The Kia has a larger advantage over the Honda in interior noise levels, which are fairly low around town and moderate on the highway. The second-generation Forte sounds and feels considerably more refined than the previous one. In general, though, the days of the highway-unfriendly compact are just about behind us.

Powertrain performance
Powertrain performance: Worse Better Worse

As turbo engines go, the Kia Forte SX's is admirably refined. Driving it with a light foot on the gas, a challenge for some boosted engines, provokes only a slight unevenness in the engine's power delivery. In most driving its character isn't clearly that of a turbo, boost comes on so smoothly.

Once boost does come on, acceleration after a surprising amount of initial wheelspin feels quick but not very quick. Magazine tests suggest times quicker than the Mazda's, about even with the Honda's, and slower than the Volkswagen's. But the experience is much different in the Honda, as the Civic Si's non-turbochaged engine--with a 4,400 (vs. 1,750) rpm torque peak and a 7,000 (vs. 6,000) rpm power peak--must be revved much higher than the Kia's to match the latter's output. And when the Honda's engine is revved it makes far more thrilling noises.

The Forte's stick shift might be a little better than the Hyundai-Kia norm. Meaning it's perhaps average. The shifters in the Honda and Mazda have a tighter, more precise, entirely more satisfying feel. They're easily the best in the class. That in the Volkswagen falls closer to the Kia's than to the others.


The Kia Forte SX doesn't provide a Civic Si, much less a Focus ST, level of of thrills; that will have to await the company's next attempt at a performance compact, perhaps with a larger engine. But it looks good, drives well, has a long warranty, and includes scads of upscale features for a relatively low price. If a cooled driver seat or a heated steering wheel matters more to you than a frenzied rush to the red line, then it's probably the best performance compact for you.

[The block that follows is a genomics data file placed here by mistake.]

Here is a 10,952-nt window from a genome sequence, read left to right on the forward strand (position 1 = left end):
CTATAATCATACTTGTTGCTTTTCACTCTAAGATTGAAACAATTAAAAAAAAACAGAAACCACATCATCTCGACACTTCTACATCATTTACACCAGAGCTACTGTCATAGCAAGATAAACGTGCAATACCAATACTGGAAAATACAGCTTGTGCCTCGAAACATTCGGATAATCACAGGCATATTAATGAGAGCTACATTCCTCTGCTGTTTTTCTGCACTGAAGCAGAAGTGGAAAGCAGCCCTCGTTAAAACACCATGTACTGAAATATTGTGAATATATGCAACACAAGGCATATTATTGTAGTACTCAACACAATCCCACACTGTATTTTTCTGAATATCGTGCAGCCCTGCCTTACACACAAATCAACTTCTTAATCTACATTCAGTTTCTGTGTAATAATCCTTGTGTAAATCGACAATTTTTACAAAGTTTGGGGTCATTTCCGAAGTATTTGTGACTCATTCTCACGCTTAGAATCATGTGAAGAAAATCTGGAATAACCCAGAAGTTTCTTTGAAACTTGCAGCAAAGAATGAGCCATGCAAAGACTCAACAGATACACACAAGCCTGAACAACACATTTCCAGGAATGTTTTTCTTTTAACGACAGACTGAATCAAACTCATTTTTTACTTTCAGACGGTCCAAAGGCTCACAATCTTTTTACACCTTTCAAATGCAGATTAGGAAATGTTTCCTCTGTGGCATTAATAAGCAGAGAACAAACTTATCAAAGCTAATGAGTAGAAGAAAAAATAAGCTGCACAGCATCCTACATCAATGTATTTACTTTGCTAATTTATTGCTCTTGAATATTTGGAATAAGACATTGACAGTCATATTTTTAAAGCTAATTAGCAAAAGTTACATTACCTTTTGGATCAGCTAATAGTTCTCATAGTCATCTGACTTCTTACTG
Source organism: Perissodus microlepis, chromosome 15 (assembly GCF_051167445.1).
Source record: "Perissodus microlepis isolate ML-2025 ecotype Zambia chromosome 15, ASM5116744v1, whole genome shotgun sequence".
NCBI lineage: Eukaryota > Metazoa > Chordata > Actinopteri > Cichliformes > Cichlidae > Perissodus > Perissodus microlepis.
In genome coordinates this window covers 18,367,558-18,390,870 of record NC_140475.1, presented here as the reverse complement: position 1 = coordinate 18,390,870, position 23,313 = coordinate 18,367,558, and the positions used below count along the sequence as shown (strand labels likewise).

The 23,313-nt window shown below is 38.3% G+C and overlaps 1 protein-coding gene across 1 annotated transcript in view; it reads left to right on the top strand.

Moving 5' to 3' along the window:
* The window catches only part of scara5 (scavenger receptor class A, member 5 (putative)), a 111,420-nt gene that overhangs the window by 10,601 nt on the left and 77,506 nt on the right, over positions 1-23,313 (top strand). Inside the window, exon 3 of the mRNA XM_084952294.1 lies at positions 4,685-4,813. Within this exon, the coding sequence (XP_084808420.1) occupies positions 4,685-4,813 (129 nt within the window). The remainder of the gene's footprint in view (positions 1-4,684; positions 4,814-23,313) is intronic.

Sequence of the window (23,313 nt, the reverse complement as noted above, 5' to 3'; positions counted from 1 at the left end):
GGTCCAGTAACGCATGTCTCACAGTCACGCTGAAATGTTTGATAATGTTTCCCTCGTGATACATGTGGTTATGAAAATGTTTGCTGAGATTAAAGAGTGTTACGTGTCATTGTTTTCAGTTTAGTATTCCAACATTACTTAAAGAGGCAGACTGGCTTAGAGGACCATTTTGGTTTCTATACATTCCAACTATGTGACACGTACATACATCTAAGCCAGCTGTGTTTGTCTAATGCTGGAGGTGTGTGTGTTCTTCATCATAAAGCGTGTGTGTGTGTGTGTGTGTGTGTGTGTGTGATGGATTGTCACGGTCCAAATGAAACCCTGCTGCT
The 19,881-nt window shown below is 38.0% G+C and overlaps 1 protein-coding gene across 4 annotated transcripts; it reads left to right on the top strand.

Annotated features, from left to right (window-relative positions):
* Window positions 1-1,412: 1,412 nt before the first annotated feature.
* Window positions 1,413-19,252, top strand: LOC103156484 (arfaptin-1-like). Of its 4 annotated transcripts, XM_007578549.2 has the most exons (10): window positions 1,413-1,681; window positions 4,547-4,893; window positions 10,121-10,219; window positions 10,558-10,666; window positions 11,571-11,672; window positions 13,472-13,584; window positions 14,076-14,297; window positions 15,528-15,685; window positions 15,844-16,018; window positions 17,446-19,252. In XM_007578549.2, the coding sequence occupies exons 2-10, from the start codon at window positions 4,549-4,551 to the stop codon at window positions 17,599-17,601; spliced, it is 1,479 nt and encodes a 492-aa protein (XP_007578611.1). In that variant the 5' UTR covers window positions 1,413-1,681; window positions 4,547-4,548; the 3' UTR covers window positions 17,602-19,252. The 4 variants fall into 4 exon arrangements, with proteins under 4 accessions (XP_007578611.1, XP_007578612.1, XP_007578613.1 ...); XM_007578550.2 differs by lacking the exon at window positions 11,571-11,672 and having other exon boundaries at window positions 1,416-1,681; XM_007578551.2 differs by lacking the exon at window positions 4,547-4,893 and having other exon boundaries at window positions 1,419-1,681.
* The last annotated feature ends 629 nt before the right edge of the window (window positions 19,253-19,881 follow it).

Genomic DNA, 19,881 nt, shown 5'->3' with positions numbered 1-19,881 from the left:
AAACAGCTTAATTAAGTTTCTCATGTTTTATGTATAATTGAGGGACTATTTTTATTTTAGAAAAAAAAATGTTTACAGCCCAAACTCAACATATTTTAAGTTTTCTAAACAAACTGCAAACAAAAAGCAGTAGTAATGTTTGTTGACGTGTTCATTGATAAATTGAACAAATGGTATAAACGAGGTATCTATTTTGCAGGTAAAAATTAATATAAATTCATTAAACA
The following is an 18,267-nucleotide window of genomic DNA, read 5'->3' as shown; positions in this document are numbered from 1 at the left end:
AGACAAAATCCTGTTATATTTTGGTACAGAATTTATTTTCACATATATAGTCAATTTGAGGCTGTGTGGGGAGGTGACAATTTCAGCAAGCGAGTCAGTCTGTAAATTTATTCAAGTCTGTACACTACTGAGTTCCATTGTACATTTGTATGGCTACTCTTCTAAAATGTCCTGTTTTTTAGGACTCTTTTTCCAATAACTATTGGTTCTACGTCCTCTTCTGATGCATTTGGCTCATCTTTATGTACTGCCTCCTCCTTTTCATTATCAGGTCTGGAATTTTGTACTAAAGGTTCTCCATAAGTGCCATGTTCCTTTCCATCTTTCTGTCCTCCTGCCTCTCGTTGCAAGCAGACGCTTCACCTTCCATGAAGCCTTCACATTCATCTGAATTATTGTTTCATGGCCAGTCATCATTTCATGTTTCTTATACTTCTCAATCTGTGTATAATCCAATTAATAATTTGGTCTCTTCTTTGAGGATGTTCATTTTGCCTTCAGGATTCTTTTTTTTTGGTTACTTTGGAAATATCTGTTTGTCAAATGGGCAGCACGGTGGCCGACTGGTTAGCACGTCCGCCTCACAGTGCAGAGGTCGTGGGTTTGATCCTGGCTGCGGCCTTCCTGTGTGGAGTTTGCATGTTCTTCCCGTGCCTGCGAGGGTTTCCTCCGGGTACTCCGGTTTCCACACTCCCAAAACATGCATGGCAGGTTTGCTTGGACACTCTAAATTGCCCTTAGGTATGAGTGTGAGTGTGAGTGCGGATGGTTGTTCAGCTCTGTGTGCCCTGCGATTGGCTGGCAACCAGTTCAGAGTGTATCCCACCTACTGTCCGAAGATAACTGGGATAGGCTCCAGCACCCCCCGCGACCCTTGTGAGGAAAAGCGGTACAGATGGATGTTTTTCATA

The Honda Civic Si, on the other hand, won't win any beauty contests, and its instrument panel remains an oversized overcomplicated mess, but it is great fun to drive, the curvier the road the better. If you're seeking a relatively inexpensive car with a rev-happy engine, delightful handling, and solid long-term reliability, then you're seeking the Civic Si. (Or perhaps the Mazda3.)

Forte Reviews: Kia Forte SX engine uncovered

Good torque from the 1.6T around town, needs another 400 cc to fully challenge the segment leaders

Forte Reviews: Kia Forte SX trunk

Sufficient trunk in the Koup. For more cargo versatility, get the hatchback.

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2014 Kia Forte pros and cons, according to Michael Karesh: the best reasons for buying (or not buying) the 2014 Kia Forte. Join TrueDelta to post your own impressions.

Response from Tassos

2:34 pm December 19, 2014

Older Civics were head and shoulders above their competition. Not even remotely comparable. I have a 91 hatch 5-speed parked in my summer home, looks like new, low miles (abt 50,000 only, bought new) and over 24 years, nothing ever went wrong with it. Not only that, it is a real joy to drive. No corolla or sentra even comes close. I have driven Hyundai-Kias in the past (rentals) when they had no Toyotas to give me, and they were mediocre at best. As I am not in the market for this type vehicles any more, I have not bothered to test drive more recent H-K's, but their styling does not impress me, they are not hiding the undrelying econobox with poor handling with these flames.


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Response from daviel

8:36 pm December 31, 2015

I've had a 2014 Forte Koup for 2 days. Michael's review is spot on. I like the car. I did not buy it to take to the track or thrill to a 7,000 rpm torque peak.